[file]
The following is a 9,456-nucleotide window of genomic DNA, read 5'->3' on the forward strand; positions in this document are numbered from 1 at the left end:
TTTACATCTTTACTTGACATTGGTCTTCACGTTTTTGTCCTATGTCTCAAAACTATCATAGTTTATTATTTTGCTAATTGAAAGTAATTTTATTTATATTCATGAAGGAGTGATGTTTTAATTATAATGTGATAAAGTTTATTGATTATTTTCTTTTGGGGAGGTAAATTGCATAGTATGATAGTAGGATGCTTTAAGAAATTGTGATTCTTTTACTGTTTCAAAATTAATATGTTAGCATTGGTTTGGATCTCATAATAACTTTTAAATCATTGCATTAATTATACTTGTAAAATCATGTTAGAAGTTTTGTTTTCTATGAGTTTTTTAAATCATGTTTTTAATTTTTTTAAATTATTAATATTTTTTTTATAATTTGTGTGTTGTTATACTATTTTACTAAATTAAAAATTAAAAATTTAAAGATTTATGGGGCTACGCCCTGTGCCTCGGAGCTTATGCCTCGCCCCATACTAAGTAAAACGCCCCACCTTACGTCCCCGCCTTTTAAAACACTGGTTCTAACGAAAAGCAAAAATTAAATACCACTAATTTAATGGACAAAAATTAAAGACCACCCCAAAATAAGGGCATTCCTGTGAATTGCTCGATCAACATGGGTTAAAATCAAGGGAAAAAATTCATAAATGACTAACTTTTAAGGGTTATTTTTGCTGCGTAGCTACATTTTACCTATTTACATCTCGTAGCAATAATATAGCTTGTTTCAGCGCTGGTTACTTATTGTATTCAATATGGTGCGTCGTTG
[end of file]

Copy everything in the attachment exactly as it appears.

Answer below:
The following is a 9,456-nucleotide window of genomic DNA, read 5'->3' on the forward strand; positions in this document are numbered from 1 at the left end:
TTTACATCTTTACTTGACATTGGTCTTCACGTTTTTGTCCTATGTCTCAAAACTATCATAGTTTATTATTTTGCTAATTGAAAGTAATTTTATTTATATTCATGAAGGAGTGATGTTTTAATTATAATGTGATAAAGTTTATTGATTATTTTCTTTTGGGGAGGTAAATTGCATAGTATGATAGTAGGATGCTTTAAGAAATTGTGATTCTTTTACTGTTTCAAAATTAATATGTTAGCATTGGTTTGGATCTCATAATAACTTTTAAATCATTGCATTAATTATACTTGTAAAATCATGTTAGAAGTTTTGTTTTCTATGAGTTTTTTAAATCATGTTTTTAATTTTTTTAAATTATTAATATTTTTTTTATAATTTGTGTGTTGTTATACTATTTTACTAAATTAAAAATTAAAAATTTAAAGATTTATGGGGCTACGCCCTGTGCCTCGGAGCTTATGCCTCGCCCCATACTAAGTAAAACGCCCCACCTTACGTCCCCGCCTTTTAAAACACTGGTTCTAACGAAAAGCAAAAATTAAATACCACTAATTTAATGGACAAAAATTAAAGACCACCCCAAAATAAGGGCATTCCTGTGAATTGCTCGATCAACATGGGTTAAAATCAAGGGAAAAAATTCATAAATGACTAACTTTTAAGGGTTATTTTTGCTGCGTAGCTACATTTTACCTATTTACATCTCGTAGCAATAATATAGCTTGTTTCAGCGCTGGTTACTTATTGTATTCAATATGGTGCGTCGTTG